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Researchers at UOA investigate new cancer treatment technology

In partnership with the University of Liverpool and the University of Southampton, Aberdeen colleagues examine the role of the immune system in cancer prevention.


By James Wilson


Photo: Olga Kononenko on Unsplash


University of Aberdeen associates recently did research on a molecule known as CTLA-4, which works within the immune system to prevent it becoming overactive at the end of a normal immune response. It is also subverted by cancer cells to prevent the immune system from attacking them.


Antibodies which target CTLA-4 have been developed, and the results show the possibility for treating various cancers. However, issues with immune toxicity were also noted in the study.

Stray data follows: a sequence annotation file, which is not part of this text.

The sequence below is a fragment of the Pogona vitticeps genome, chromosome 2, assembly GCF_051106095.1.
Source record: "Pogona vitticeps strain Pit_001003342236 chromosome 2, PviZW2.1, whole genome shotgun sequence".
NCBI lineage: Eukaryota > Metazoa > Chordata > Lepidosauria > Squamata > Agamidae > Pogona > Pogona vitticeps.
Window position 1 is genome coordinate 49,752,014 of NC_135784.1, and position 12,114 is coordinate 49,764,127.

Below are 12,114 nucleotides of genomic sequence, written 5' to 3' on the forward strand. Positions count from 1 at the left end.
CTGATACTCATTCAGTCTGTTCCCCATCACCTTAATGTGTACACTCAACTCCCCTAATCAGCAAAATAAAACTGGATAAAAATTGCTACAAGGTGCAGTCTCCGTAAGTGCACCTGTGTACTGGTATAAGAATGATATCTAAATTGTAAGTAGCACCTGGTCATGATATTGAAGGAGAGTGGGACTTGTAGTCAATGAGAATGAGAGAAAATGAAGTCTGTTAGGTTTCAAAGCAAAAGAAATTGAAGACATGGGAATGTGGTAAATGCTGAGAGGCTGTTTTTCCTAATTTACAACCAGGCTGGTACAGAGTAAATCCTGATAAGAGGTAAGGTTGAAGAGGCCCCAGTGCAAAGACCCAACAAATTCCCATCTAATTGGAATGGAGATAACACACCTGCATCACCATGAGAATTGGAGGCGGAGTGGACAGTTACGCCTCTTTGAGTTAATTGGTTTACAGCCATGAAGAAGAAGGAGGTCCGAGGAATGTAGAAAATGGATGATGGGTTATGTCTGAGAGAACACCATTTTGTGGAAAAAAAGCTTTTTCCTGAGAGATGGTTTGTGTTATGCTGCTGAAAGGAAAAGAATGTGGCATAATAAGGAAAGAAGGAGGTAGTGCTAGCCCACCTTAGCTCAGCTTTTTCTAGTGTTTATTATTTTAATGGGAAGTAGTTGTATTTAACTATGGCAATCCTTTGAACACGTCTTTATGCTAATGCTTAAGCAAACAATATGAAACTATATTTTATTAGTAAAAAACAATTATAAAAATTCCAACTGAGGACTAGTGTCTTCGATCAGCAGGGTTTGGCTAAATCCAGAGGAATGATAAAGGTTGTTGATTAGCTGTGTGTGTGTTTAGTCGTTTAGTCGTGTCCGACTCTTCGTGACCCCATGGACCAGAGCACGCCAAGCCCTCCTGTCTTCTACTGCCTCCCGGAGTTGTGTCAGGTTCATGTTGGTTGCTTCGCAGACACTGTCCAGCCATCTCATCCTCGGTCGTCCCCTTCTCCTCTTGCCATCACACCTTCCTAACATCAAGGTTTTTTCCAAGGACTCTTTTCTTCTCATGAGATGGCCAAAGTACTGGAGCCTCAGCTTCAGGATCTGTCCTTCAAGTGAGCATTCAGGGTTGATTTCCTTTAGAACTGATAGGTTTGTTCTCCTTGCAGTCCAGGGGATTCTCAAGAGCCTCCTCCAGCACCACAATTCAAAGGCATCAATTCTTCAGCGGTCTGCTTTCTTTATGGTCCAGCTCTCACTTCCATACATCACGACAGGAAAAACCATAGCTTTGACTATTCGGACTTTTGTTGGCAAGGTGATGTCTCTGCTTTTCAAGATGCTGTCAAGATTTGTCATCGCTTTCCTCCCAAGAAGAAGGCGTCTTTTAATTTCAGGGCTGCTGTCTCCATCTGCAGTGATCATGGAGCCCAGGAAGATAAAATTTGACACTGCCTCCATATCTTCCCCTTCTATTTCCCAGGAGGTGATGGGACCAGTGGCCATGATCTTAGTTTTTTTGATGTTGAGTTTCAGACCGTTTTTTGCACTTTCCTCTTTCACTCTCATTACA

The study also focused on an overlooked form of this molecule which is released from the cell, known as soluble CTLA-4, or sCTLA-4. The researchers tested the effectiveness of an antibody on this cell and found that tumours expressing sCTLA-4 inhibited the activity of cytotoxic cancer-killing T-cells leading to cancer growing and spreading more rapidly.


However, when the researchers blocked sCTLA-4 with a specific antibody, this suppression was reversed, and the T-cells were able to find and attack the cancer.


Dr Frank Ward, who helped develop this technology at the University of Aberdeen stated:


“Immunotherapy relies on boosting immunity to destroy cancers, so it is important to identify and remove molecules that help cancers escape detection by the immune system.”

“Together with my colleagues, Lekh Dahal and Paul Kennedy at the University of Liverpool and Professor Mark Cragg at the Cancer Immunology Centre in Southampton, we have shown that when cancers produce sCTLA-4, they grow faster and so selectively blocking its activity should allow an effective route to improved immunotherapies.”


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